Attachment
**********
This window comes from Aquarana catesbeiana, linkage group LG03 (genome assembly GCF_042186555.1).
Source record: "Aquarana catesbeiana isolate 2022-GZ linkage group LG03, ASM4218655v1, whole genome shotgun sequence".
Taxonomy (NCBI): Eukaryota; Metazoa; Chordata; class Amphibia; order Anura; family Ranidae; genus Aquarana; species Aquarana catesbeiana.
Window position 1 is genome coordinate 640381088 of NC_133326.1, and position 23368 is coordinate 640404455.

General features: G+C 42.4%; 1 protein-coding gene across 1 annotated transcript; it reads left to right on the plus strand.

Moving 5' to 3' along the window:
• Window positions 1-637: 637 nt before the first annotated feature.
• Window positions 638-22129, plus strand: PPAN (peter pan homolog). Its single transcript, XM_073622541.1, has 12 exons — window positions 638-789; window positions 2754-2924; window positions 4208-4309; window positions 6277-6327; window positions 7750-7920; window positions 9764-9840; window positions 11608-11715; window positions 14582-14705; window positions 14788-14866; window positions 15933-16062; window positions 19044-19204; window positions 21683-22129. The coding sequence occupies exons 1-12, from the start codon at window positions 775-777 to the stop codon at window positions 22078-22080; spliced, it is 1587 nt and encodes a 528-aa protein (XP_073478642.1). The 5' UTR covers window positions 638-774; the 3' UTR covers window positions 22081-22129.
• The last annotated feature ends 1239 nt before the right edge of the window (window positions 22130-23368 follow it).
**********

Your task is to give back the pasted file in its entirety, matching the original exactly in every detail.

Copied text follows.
This window comes from Aquarana catesbeiana, linkage group LG03 (genome assembly GCF_042186555.1).
Source record: "Aquarana catesbeiana isolate 2022-GZ linkage group LG03, ASM4218655v1, whole genome shotgun sequence".
Taxonomy (NCBI): Eukaryota; Metazoa; Chordata; class Amphibia; order Anura; family Ranidae; genus Aquarana; species Aquarana catesbeiana.
Window position 1 is genome coordinate 640381088 of NC_133326.1, and position 23368 is coordinate 640404455.

General features: G+C 42.4%; 1 protein-coding gene across 1 annotated transcript; it reads left to right on the plus strand.

Moving 5' to 3' along the window:
• Window positions 1-637: 637 nt before the first annotated feature.
• Window positions 638-22129, plus strand: PPAN (peter pan homolog). Its single transcript, XM_073622541.1, has 12 exons — window positions 638-789; window positions 2754-2924; window positions 4208-4309; window positions 6277-6327; window positions 7750-7920; window positions 9764-9840; window positions 11608-11715; window positions 14582-14705; window positions 14788-14866; window positions 15933-16062; window positions 19044-19204; window positions 21683-22129. The coding sequence occupies exons 1-12, from the start codon at window positions 775-777 to the stop codon at window positions 22078-22080; spliced, it is 1587 nt and encodes a 528-aa protein (XP_073478642.1). The 5' UTR covers window positions 638-774; the 3' UTR covers window positions 22081-22129.
• The last annotated feature ends 1239 nt before the right edge of the window (window positions 22130-23368 follow it).